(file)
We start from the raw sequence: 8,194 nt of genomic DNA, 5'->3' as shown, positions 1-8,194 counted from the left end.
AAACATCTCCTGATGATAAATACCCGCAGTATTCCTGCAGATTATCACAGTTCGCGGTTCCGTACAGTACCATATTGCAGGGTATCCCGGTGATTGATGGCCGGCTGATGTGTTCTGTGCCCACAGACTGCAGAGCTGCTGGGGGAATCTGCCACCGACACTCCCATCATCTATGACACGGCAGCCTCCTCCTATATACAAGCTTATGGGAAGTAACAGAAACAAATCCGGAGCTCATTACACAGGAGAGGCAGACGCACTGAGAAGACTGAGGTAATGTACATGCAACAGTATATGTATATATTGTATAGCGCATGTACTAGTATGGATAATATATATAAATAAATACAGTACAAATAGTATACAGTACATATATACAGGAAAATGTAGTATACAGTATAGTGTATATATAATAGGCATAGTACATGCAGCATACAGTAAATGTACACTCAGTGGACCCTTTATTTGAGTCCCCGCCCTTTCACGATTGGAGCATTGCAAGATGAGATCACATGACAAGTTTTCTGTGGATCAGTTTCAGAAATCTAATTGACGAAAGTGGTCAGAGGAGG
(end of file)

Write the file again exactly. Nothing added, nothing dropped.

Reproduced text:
We start from the raw sequence: 8,194 nt of genomic DNA, 5'->3' as shown, positions 1-8,194 counted from the left end.
AAACATCTCCTGATGATAAATACCCGCAGTATTCCTGCAGATTATCACAGTTCGCGGTTCCGTACAGTACCATATTGCAGGGTATCCCGGTGATTGATGGCCGGCTGATGTGTTCTGTGCCCACAGACTGCAGAGCTGCTGGGGGAATCTGCCACCGACACTCCCATCATCTATGACACGGCAGCCTCCTCCTATATACAAGCTTATGGGAAGTAACAGAAACAAATCCGGAGCTCATTACACAGGAGAGGCAGACGCACTGAGAAGACTGAGGTAATGTACATGCAACAGTATATGTATATATTGTATAGCGCATGTACTAGTATGGATAATATATATAAATAAATACAGTACAAATAGTATACAGTACATATATACAGGAAAATGTAGTATACAGTATAGTGTATATATAATAGGCATAGTACATGCAGCATACAGTAAATGTACACTCAGTGGACCCTTTATTTGAGTCCCCGCCCTTTCACGATTGGAGCATTGCAAGATGAGATCACATGACAAGTTTTCTGTGGATCAGTTTCAGAAATCTAATTGACGAAAGTGGTCAGAGGAGG